DTS Team Puts On Medical Clinic In Lae Atoll

509140986_1f3649a0d8_oThe YWAM Ships Kona outreach team currently in the Marshall Islands sailed 20 hours earlier this month to bring medical care to the archipelago of Lae Atoll. The team — part of the Discipleship Training School that began at Port YWAM Kona in April — did clinical work as part of its two months of assistance to the Pacific-island nation. Members of the team said they felt just as well served even as they were of service.

“They want to give you everything you could ever want or need,” said Emily Potter, one of the team’s leaders. “They are people who understand what it means to serve like Jesus.”

Lukas Späth, a student from Germany, said the hospitality of Lae’s residents is constant.Screen+Shot+2015-08-14+at+1.05.03+PM

“The people of Lae are very humble, generous, and very loving,” Späth, 20, said. “Wherever you would go, they would welcome you with a smile and offer you a coconut.”

The team spent eight days in Lae bringing health care to one smallest political jurisdictions in the Pacific Islands. Fewer than 400 people live on the corral atoll, and access to health services there is scarce.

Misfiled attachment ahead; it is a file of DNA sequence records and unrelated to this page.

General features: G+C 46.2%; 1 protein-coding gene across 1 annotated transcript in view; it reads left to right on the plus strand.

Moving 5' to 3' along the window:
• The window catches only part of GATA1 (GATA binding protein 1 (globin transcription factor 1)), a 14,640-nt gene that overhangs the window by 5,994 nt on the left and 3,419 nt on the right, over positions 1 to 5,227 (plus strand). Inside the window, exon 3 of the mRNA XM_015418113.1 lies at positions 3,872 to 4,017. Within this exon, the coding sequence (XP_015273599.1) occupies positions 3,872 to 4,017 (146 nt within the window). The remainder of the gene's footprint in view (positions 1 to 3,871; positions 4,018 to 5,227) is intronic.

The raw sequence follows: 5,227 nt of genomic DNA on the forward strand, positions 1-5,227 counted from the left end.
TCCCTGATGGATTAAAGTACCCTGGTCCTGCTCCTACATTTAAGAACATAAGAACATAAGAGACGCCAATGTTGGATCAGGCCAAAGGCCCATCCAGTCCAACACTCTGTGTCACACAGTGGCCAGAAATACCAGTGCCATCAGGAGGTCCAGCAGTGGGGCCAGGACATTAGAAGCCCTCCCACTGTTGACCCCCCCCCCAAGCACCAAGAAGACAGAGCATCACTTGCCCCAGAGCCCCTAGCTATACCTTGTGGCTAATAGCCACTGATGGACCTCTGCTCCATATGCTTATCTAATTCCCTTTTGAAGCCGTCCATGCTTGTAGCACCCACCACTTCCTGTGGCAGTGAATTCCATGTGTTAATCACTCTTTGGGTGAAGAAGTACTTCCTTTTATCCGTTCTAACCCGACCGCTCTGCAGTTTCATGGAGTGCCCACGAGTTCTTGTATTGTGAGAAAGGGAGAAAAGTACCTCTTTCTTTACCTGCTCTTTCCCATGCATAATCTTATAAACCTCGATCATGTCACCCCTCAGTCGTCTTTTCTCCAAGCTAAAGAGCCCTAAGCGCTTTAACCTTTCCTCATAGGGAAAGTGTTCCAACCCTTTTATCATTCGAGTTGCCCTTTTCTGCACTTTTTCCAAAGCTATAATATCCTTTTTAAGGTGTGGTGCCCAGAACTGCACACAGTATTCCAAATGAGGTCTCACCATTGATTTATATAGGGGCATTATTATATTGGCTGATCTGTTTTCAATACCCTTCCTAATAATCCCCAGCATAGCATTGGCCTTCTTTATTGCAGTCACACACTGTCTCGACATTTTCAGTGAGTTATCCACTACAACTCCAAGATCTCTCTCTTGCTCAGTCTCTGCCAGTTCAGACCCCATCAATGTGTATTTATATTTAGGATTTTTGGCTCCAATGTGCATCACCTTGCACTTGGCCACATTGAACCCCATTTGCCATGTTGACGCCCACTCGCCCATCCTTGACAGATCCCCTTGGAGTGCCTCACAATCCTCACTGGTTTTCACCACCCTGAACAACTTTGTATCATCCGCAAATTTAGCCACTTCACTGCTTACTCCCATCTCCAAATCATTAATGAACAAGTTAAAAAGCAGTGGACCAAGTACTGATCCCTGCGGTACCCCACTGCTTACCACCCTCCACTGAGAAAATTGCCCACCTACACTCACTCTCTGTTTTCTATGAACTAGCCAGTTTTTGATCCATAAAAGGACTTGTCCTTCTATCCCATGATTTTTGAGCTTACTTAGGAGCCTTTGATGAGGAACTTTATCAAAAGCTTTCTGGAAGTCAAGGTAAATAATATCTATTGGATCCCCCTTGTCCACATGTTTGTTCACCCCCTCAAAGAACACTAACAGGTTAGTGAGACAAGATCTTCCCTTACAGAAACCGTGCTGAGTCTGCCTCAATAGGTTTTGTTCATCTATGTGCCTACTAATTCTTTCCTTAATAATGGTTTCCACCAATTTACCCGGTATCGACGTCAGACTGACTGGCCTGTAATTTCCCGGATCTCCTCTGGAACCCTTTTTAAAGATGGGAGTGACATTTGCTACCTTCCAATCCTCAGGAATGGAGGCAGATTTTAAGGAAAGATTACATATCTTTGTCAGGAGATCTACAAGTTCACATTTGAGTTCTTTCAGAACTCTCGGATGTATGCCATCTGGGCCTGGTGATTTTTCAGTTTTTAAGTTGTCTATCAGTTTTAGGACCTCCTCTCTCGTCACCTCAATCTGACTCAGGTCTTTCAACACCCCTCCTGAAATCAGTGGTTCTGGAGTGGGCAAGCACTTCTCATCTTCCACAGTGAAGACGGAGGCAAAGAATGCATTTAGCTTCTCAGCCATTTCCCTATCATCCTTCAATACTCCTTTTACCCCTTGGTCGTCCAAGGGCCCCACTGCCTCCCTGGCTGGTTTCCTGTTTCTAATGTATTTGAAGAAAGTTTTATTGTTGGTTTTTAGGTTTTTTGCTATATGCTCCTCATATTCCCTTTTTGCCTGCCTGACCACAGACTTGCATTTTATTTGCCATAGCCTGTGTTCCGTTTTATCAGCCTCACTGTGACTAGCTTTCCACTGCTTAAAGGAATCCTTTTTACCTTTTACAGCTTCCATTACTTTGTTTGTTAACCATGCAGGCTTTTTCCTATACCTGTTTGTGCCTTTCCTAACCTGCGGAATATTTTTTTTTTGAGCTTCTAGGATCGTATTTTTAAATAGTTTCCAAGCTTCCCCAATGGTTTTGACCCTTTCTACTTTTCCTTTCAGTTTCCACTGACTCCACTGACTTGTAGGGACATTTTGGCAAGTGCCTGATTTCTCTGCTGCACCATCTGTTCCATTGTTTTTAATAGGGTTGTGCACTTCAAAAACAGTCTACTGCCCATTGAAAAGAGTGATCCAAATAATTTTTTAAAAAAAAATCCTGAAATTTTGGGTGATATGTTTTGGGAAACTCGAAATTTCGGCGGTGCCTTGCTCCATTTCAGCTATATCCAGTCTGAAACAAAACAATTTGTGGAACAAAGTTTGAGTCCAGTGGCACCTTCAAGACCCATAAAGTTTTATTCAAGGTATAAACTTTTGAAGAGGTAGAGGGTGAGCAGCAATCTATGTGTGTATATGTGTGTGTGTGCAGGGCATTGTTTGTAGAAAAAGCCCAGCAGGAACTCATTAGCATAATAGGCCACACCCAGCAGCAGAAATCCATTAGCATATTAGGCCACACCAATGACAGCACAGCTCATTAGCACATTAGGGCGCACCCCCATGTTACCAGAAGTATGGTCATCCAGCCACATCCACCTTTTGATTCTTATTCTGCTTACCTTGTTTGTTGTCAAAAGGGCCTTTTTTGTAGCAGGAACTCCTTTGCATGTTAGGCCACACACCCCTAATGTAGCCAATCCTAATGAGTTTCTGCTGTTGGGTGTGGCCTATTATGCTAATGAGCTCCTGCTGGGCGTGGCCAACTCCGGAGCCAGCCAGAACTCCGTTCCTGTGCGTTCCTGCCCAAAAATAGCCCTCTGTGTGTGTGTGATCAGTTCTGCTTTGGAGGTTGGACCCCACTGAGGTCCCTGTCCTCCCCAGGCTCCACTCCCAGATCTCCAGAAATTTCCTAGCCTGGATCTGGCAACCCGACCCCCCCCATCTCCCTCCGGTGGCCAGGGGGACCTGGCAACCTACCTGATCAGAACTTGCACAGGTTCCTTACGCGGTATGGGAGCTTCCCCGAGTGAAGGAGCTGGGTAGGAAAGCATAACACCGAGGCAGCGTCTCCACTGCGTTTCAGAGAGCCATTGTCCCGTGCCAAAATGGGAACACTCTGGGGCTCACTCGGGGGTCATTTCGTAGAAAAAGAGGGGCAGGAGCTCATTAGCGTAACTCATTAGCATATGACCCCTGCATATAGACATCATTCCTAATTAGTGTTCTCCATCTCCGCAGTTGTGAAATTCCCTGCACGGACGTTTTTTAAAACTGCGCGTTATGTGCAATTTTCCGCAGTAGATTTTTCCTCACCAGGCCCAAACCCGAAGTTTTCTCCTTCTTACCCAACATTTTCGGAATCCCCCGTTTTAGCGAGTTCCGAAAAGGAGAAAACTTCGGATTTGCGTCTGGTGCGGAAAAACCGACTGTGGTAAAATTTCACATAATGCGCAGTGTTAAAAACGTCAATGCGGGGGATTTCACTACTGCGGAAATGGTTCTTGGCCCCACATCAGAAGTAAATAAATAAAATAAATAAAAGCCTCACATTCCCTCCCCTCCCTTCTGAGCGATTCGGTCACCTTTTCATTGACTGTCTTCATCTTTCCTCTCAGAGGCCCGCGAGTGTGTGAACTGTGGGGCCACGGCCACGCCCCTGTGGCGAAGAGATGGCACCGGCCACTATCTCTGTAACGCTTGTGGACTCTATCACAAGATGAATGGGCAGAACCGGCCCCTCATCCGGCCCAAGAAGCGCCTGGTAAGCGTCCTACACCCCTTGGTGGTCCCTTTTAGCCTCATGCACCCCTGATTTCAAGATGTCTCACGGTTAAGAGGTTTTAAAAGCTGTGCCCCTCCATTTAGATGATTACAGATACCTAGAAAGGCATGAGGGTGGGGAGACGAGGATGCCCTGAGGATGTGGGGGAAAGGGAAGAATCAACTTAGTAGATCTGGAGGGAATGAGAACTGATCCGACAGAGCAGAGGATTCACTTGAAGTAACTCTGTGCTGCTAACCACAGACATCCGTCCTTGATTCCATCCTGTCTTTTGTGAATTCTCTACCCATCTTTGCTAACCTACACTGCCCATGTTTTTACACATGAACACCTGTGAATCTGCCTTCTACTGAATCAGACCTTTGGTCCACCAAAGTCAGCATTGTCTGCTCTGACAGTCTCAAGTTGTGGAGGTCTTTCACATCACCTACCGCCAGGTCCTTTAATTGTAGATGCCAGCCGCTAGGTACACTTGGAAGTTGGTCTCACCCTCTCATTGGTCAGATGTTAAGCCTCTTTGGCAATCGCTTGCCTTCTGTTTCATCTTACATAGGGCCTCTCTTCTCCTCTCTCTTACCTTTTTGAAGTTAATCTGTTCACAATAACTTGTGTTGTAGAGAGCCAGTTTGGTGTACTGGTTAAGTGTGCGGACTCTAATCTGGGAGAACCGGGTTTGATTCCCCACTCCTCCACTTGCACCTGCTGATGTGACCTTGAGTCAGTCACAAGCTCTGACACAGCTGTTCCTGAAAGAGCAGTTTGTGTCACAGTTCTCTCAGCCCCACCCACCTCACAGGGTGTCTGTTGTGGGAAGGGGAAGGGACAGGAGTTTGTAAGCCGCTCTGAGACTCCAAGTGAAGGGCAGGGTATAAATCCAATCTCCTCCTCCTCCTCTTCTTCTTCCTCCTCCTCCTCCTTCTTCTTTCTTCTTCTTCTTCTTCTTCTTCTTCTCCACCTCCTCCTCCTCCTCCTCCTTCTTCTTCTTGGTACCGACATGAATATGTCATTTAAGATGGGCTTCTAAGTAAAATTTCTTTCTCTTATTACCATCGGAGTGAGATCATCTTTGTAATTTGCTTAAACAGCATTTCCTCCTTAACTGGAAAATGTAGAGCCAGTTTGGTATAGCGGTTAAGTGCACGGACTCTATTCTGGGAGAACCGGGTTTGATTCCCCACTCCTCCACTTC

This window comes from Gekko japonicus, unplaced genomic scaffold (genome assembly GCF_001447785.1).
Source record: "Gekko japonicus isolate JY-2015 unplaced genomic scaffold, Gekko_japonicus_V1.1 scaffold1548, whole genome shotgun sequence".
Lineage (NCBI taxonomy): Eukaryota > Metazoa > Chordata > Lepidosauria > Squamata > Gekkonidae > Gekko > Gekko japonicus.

“They are definitely in need of any sort of medical care — i.e., a fully trained doctor — as well as a lot of supplies like antibiotics and a properly-equipped hospital,” Späth said. “Also, basic medical education would prevent a lot of problems — that being heavily infected wounds and diabetes.”
Members of the team brought antibiotics and oils. Prior to the team’s arrival to Lae, those treatments were nowhere to be found there. The team also provided eyeglasses to residents. YWAM Ships partner Katie Suderno — who sailed from Port YWAM Kona to the Marshall Islands in April with her husband Scott and their two children — trained the team in first-aid practices. Members of the team were taught to clean infections and wounds properly and bandage them.

Joseph Bradshaw, a 20-year-old student on the team, was struck by the lack of access Lae’s residents had to basic medical help.40325331_65a426fa2b_o

“I would say their greatest need is health care. Diabetes runs rampant in the adults, and a little bit of education would do wonders for their lifestyle,” said Bradshaw, of Idaho. “We need more doctors and dentist to invest in the Marshallese.”

Photos by Christopher Michel and Emily Potter.

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